Linking to Tracks in the iTunes Store

Although it would certainly still be an interesting example if I just showed you how to transform the iTunes music library into a format that can be shared and viewed on the Web, that doesn't serve enough of a practical purpose. It doesn't do you much good to share your music library with others unless they have a means of accessing tracks within the library and playing or purchasing the tracks themselves. For this reason, it's important to include links back to the iTunes music store for all of the tracks in your music library. And if you sign up to become an iTunes affiliate, you can even earn commissions on other people buying songs from your music list.

The trick to tying your music library to the iTunes music store involves being able to generate links to individual tracks within the store. These links vary a little based upon whether or not you are an iTunes affiliate attempting to earn commissions or if you just want to provide a link without any financial angle. I'm going to assume the latter because becoming an iTunes affiliate is somewhat of another topic.

To learn more about becoming an iTunes affiliate, visit the iTunes Affiliates web site at http://www.apple.com/itunes/affiliates/.

There are essentially three different kinds of links you're going to focus on in regard to the iTunes music store and your music library:

  • Link to a track (song)

  • Link to an album (CD)

  • Link to an artist

As you can see, these types of links are increasingly more general as you go from track to album to artist. The idea is that you can give visitors to your music library page the option of looking up a specific song on iTunes or browsing more generally based upon the album or the artist.

Every link to the iTunes music store begins with a common base search URL:


When entered by itself as you see it here, this link will simply launch iTunes and lead you to the main iTunes search page, as shown in Figure 13.2.

Figure 13.2. The base search URL for iTunes leads you to the main iTunes search page.

The figure should give you a clue as to how you're going to build links into the iTunes music store. By appending search fields onto the base URL, you are effectively initiating an iTunes search via a URL. There are three main search parameters you're interested in when it comes to initiating such a search:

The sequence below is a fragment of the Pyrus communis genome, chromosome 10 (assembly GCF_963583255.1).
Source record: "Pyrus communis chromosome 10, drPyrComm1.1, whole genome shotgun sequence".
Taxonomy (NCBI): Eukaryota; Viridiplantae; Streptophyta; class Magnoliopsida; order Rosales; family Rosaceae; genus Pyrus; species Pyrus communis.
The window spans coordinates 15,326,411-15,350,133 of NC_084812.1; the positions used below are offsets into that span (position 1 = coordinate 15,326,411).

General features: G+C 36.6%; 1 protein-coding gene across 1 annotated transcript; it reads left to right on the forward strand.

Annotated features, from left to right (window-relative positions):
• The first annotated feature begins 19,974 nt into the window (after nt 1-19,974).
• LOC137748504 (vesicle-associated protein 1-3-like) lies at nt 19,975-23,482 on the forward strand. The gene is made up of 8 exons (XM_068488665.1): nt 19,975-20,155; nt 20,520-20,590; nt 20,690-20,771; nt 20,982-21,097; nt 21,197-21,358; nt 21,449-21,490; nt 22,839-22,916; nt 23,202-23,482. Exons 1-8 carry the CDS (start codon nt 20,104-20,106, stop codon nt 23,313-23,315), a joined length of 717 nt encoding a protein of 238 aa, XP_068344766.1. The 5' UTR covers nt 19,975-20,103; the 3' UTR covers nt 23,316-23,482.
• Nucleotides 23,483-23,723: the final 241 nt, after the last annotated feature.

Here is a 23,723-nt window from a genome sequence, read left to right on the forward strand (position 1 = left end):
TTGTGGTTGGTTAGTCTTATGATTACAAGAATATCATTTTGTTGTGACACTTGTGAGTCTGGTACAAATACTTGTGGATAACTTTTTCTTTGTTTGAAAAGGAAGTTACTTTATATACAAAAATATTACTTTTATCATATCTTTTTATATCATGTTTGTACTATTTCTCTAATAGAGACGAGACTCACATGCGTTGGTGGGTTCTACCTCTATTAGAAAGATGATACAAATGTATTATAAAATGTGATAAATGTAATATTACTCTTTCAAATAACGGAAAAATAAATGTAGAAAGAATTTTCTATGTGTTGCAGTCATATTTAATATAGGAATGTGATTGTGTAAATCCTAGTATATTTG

• songTerm Search for a song (track)

  • albumTerm Search for an album (CD)

  • artistTerm Search for an artist

You can use any combination of these search parameters to come up with a specific search URL that hones in on matching iTunes music. For example, to search for a specific song by a specific artist that appears on a specific album, you'll want to specify all three parameters. Following is an example of such a URL:

Hoist That Rag&albumTerm=Real Gone&artistTerm=Tom Waits

Keep in mind that in XML code you must convert ampersand (&) characters to the & character entity.

In this example, the song "Hoist That Rag" on the album Real Gone by Tom Waits is searched on iTunes. The resulting song as found in iTunes appears in Figure 13.3.

Figure 13.3. An iTunes search URL for a specific song results in the song being selected in iTunes.

Of course, you can be more general if you want a search to focus on an individual album or artist, as opposed to a specific song. Following is a URL that searches for the artist Trashcan Sinatras.

artistTerm=Trashcan Sinatras

Just in case you've been following along without actually trying any of the examples, please feel free to enter some of these URLs into a real web browser to try them out. Also make sure to try altering the URLs to search for some music of your own. Of course, you'll need to have iTunes installed in order for any of the search URLs to work.